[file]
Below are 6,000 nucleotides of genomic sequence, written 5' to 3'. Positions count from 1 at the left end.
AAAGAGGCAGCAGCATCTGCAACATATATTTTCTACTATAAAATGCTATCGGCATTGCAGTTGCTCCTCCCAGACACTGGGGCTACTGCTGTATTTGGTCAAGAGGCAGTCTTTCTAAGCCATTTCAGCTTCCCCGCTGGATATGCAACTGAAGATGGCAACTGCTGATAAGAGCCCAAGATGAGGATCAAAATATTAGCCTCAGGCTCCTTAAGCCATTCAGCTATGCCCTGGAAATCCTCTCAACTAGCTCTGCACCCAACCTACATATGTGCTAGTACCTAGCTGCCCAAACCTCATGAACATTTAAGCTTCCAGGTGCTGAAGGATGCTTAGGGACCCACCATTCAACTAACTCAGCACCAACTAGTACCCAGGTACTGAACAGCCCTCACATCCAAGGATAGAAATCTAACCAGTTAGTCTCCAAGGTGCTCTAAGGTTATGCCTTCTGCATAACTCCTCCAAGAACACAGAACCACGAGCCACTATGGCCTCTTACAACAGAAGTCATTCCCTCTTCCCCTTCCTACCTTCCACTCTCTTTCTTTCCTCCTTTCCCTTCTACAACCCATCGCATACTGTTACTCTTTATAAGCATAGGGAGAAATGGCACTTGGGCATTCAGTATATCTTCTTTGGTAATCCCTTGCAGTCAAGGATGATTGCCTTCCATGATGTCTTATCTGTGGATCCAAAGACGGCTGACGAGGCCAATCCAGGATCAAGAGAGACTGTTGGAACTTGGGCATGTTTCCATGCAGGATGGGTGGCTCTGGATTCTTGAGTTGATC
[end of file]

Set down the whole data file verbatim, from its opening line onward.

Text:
Below are 6,000 nucleotides of genomic sequence, written 5' to 3'. Positions count from 1 at the left end.
AAAGAGGCAGCAGCATCTGCAACATATATTTTCTACTATAAAATGCTATCGGCATTGCAGTTGCTCCTCCCAGACACTGGGGCTACTGCTGTATTTGGTCAAGAGGCAGTCTTTCTAAGCCATTTCAGCTTCCCCGCTGGATATGCAACTGAAGATGGCAACTGCTGATAAGAGCCCAAGATGAGGATCAAAATATTAGCCTCAGGCTCCTTAAGCCATTCAGCTATGCCCTGGAAATCCTCTCAACTAGCTCTGCACCCAACCTACATATGTGCTAGTACCTAGCTGCCCAAACCTCATGAACATTTAAGCTTCCAGGTGCTGAAGGATGCTTAGGGACCCACCATTCAACTAACTCAGCACCAACTAGTACCCAGGTACTGAACAGCCCTCACATCCAAGGATAGAAATCTAACCAGTTAGTCTCCAAGGTGCTCTAAGGTTATGCCTTCTGCATAACTCCTCCAAGAACACAGAACCACGAGCCACTATGGCCTCTTACAACAGAAGTCATTCCCTCTTCCCCTTCCTACCTTCCACTCTCTTTCTTTCCTCCTTTCCCTTCTACAACCCATCGCATACTGTTACTCTTTATAAGCATAGGGAGAAATGGCACTTGGGCATTCAGTATATCTTCTTTGGTAATCCCTTGCAGTCAAGGATGATTGCCTTCCATGATGTCTTATCTGTGGATCCAAAGACGGCTGACGAGGCCAATCCAGGATCAAGAGAGACTGTTGGAACTTGGGCATGTTTCCATGCAGGATGGGTGGCTCTGGATTCTTGAGTTGATC